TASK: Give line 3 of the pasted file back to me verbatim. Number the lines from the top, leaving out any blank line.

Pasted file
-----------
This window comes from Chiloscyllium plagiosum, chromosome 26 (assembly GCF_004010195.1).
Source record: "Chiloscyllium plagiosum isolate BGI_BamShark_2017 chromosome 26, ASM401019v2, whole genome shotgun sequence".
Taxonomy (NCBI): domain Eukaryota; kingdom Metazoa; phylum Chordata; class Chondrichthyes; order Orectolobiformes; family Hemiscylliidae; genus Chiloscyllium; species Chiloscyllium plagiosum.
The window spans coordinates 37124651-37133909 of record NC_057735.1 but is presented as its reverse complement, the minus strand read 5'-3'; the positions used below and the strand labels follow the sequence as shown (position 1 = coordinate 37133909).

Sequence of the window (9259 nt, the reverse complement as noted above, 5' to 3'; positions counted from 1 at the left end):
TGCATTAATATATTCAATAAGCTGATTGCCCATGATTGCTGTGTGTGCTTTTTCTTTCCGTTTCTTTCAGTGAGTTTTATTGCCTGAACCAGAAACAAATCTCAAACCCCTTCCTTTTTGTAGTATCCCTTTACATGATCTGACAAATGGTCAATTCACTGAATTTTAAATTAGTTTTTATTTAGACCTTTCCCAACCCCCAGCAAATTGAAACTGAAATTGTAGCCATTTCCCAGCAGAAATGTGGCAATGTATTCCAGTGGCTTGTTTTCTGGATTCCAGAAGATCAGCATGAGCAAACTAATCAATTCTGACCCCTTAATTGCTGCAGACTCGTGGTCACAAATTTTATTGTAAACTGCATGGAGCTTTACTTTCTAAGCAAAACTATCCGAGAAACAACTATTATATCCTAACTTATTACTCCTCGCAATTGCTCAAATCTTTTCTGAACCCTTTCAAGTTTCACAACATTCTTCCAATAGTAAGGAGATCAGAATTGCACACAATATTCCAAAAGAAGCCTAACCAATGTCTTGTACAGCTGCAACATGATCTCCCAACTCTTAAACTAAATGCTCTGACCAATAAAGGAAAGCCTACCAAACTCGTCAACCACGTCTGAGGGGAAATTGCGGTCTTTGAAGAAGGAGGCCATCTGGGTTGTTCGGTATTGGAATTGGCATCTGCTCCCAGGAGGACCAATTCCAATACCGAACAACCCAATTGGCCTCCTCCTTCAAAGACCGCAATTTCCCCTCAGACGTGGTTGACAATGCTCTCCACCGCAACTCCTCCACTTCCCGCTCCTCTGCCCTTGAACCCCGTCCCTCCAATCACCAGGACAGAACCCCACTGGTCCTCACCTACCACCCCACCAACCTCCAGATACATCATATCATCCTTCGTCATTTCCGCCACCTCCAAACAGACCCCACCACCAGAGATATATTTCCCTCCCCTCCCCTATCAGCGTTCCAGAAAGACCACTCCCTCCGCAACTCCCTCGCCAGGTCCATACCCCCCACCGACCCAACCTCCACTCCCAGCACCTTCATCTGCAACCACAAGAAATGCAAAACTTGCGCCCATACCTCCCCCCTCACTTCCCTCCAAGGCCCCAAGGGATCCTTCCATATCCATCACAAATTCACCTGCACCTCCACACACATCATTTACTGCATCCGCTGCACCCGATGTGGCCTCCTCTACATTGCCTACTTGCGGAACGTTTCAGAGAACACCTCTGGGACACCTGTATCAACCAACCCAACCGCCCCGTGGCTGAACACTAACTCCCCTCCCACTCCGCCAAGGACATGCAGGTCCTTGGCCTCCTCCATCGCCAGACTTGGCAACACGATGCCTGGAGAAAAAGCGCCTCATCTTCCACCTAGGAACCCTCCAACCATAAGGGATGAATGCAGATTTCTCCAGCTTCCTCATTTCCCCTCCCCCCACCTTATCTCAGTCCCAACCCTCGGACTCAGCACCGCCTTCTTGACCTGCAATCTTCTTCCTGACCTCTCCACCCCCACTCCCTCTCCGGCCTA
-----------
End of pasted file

Taxonomy (NCBI): domain Eukaryota; kingdom Metazoa; phylum Chordata; class Chondrichthyes; order Orectolobiformes; family Hemiscylliidae; genus Chiloscyllium; species Chiloscyllium plagiosum.